Life in the Open




"Yes, we come up every Fall," she said. "We're both so passionately fond of the open air. Ransome, will you close that window. There's a draft."

"Yes, ma'am," said the butler.

"And we love to do everything for ourselves. Ransome, will you please pass me that ash-tray from across the table?"

"Yes, ma'am," said the butler.

"And we live here quite without form or ceremony--that's what makes it so nice, it's all so simple. Gwendoline, you may put on the finger-bowls, and tell William to serve the coffee in the cardroom. . . ."

So I knew then that I was getting an opportunity to observe at first hand the life in the open, the simple life, right in the wilderness, of which my richer friends have so often spoken to me.


"We like, you know, the roughness of it," my hostess went on after we were seated over our coffee--"the journey up and everything. Of course, it's not quite so rough to come up now as it used to be, now that they have built the new motor highway. This time we were able to bring up both the town cars, and before that it was always a question just what we could bring up.

"I do think the big closed cars are so much nicer when one is roughing it--Gwendoline, will you pass the cigarettes, please?--they keep the air out so much better, and our new one, perhaps you noticed it, is the kind in which you can draw the curtains and arrange it something like a drawing-room on a train. We are able to come up at night in it. I always think it much nicer--don't you?--to come up through the mountains at night. One sleeps better than in the day."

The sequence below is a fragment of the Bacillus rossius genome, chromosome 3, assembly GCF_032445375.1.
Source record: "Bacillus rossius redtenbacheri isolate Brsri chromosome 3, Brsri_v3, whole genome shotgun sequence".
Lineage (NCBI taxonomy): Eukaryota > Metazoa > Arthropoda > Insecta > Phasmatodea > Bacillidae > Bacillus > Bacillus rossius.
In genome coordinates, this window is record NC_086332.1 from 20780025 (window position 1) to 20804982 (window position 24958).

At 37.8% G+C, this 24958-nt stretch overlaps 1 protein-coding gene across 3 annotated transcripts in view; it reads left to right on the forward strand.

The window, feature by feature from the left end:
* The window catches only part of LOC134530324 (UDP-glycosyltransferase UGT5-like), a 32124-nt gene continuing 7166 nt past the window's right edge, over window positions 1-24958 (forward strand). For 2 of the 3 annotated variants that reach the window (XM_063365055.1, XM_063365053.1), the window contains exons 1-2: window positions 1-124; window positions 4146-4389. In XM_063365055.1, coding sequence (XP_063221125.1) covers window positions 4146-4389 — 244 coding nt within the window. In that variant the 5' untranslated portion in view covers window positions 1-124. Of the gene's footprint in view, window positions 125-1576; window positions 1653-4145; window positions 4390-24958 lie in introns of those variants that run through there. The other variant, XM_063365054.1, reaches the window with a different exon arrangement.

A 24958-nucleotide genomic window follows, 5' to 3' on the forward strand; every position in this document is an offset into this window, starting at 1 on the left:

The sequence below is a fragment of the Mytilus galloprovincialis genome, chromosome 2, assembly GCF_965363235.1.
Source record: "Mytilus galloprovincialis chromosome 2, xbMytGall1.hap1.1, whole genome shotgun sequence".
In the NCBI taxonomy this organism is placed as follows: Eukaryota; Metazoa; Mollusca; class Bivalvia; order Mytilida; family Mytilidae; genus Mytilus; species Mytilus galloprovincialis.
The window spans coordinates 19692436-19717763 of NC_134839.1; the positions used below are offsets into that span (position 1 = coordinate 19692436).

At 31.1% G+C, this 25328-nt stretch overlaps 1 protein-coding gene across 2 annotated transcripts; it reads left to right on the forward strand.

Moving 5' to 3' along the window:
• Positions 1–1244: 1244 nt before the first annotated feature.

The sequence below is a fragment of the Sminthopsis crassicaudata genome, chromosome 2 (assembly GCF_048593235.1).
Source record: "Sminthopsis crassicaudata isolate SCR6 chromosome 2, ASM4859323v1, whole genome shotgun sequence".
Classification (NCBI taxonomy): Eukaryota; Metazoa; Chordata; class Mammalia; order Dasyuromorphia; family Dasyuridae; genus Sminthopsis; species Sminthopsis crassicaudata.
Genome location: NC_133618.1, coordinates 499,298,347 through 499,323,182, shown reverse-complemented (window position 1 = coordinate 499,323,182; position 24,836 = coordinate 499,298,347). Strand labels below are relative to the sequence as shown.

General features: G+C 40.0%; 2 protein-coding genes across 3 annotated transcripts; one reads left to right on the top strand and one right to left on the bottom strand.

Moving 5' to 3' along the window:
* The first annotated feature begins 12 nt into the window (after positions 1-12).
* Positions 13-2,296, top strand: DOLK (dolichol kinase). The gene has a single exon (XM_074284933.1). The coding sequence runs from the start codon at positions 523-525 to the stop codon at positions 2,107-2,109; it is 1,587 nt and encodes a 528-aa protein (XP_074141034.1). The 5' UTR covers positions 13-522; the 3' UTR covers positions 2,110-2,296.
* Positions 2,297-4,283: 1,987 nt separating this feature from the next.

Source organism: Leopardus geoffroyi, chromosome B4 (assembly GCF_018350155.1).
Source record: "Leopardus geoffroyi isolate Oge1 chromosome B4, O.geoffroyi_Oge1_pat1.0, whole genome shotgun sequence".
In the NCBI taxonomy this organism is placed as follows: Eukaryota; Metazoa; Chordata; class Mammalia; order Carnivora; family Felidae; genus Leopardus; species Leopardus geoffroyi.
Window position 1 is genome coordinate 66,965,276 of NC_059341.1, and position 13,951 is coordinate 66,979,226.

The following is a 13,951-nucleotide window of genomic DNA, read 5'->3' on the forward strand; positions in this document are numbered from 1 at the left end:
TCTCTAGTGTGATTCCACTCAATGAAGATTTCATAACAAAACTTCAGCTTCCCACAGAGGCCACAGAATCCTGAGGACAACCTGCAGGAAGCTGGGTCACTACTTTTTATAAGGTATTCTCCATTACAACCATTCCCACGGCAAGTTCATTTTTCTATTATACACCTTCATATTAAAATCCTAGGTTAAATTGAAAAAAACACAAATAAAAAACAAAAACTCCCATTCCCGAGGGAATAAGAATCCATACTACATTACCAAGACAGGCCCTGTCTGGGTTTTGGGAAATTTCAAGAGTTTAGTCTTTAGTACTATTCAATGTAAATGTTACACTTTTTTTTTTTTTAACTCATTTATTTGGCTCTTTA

There was a little pause, during which two noiseless maids removed the coffee cups and a noiseless man in a semi-feudal dress brought in picture-book logs for a fire six feet wide.


"Of course, it is not all so easy," continued my hostess. "The food up here is always such a question. Of course, we can always get meat from the village--there is quite a village now, you know, though when my husband first came up twenty years ago there was nothing--and we can get milk and eggs and vegetables from the farmers, and, of course, the men bring in fish all the time, and our gardener manages now to raise a good deal of fruit under glass, but beyond that it is very difficult to get anything.